The Toronto Star - Harper vows $100M to fight climate change (19 October 2008) Prime Minister Harper announced C$100 million to help poor countries deal with the pressing environmental issue of climate change. Harper made the announcement during the closing press conference of the Francophonie summit. The money will be distributed this fiscal year primarily through international development organizations, Harper said. 'Those monies are to be distributed almost exclusively to countries that aren't major contributors to climate change, or major sources of greenhouse gas emissions,' Harper said, 'but nonetheless will be affected' by climate change. Targeted regions include the poorest countries in Africa, the Caribbean, and the south Pacific, to minimize the impact of climate change. (The Francophonie is the French equivalent of the Commonwealth and a summit is held every two years.)

From a Canadian Press report on this: Harper also said leaders at the summit agreed to work closely together to limit the effects of the international economic crisis on emerging economies and developing countries.

The Canadian Press on Canada the first country in the world to limit the use of toxic chemical (18 October 2008) Canada became the first country in the world to limit the use of bisphenol A on Saturday when it formally declared the chemical a toxic substance. The federal government will now move to ban the importation, sale, and advertising of polycarbonate baby bottles containing BPA, as the substance is known. BPA is commonly found in plastic baby bottles, reusable water bottles, food-can linings and dental sealants. Environmental Defence praised the government's move. 'The federal government has delivered on its promise to ban bisphenol A in baby bottles and deserves congratulations today. With this step, Canada leads the world,' said Dr Rick Smith, the group's executive director.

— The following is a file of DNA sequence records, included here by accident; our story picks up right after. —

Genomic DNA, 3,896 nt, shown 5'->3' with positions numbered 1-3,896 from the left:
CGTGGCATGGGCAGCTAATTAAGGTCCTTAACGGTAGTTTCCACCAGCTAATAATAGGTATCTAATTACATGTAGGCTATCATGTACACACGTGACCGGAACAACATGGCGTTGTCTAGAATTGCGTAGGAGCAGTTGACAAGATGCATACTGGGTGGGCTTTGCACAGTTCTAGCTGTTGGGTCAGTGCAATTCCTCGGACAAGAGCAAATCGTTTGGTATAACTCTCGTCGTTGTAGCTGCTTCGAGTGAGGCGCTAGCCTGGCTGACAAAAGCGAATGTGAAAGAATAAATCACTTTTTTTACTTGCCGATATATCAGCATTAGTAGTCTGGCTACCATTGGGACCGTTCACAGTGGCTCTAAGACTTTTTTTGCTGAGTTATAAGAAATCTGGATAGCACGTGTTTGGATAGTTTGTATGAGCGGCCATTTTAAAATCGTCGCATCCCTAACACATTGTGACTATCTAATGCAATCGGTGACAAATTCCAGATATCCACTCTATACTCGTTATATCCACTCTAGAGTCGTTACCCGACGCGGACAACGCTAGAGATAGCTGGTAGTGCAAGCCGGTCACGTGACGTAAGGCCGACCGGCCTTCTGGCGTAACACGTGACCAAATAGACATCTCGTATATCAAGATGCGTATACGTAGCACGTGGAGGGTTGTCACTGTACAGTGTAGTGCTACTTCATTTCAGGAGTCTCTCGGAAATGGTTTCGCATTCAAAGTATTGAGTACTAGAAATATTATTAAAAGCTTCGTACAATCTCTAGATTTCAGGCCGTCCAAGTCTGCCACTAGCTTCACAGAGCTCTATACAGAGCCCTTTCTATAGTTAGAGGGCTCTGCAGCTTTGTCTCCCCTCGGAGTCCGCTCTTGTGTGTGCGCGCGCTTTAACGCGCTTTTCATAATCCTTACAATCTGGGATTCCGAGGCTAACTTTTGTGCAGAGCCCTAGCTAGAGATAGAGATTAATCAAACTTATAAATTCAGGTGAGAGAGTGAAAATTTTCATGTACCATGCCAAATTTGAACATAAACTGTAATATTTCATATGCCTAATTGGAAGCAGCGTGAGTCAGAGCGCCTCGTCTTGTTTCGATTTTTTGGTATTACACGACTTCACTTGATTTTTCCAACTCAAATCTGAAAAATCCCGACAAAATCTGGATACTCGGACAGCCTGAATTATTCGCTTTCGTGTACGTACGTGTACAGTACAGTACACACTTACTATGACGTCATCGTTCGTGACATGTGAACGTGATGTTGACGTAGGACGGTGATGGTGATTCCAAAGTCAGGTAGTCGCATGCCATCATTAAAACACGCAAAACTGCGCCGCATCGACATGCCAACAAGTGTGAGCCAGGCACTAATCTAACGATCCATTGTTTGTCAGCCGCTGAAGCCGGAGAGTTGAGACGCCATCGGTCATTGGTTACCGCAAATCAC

From a Globe and Mail report on this: Placing BPA on the list of toxic substances gives the government the authority to make regulations to cut exposures. BPA is used on the inside linings of almost all food and pop cans and can seep into contents. Bisphenol A can mimic estrogen, prompting fears that it can disrupt biological processes. Health Canada tested 21 cans of liquid formula and detected BPA in every sample. The concentrations were around a thousand times higher than natural levels of estrogen in people.